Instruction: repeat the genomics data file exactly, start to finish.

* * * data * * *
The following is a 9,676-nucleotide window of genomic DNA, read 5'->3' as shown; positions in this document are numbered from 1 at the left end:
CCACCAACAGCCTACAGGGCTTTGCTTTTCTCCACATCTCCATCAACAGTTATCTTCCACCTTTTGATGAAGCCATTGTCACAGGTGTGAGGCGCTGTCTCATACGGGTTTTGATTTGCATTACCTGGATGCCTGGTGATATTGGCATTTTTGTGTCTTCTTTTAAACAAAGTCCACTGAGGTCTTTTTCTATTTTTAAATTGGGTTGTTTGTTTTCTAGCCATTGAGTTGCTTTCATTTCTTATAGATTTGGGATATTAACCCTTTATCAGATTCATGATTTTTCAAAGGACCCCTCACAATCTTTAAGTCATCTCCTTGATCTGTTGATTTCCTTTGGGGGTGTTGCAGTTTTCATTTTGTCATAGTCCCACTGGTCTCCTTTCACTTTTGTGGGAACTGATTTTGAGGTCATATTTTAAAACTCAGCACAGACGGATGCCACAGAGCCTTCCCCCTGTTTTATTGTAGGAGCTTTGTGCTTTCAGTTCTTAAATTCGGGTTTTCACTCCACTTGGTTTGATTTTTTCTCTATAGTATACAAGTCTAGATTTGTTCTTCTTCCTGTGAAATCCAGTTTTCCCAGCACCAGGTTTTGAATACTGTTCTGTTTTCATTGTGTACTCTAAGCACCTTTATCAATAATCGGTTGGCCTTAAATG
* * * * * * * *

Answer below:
The following is a 9,676-nucleotide window of genomic DNA, read 5'->3' as shown; positions in this document are numbered from 1 at the left end:
CCACCAACAGCCTACAGGGCTTTGCTTTTCTCCACATCTCCATCAACAGTTATCTTCCACCTTTTGATGAAGCCATTGTCACAGGTGTGAGGCGCTGTCTCATACGGGTTTTGATTTGCATTACCTGGATGCCTGGTGATATTGGCATTTTTGTGTCTTCTTTTAAACAAAGTCCACTGAGGTCTTTTTCTATTTTTAAATTGGGTTGTTTGTTTTCTAGCCATTGAGTTGCTTTCATTTCTTATAGATTTGGGATATTAACCCTTTATCAGATTCATGATTTTTCAAAGGACCCCTCACAATCTTTAAGTCATCTCCTTGATCTGTTGATTTCCTTTGGGGGTGTTGCAGTTTTCATTTTGTCATAGTCCCACTGGTCTCCTTTCACTTTTGTGGGAACTGATTTTGAGGTCATATTTTAAAACTCAGCACAGACGGATGCCACAGAGCCTTCCCCCTGTTTTATTGTAGGAGCTTTGTGCTTTCAGTTCTTAAATTCGGGTTTTCACTCCACTTGGTTTGATTTTTTCTCTATAGTATACAAGTCTAGATTTGTTCTTCTTCCTGTGAAATCCAGTTTTCCCAGCACCAGGTTTTGAATACTGTTCTGTTTTCATTGTGTACTCTAAGCACCTTTATCAATAATCGGTTGGCCTTAAATG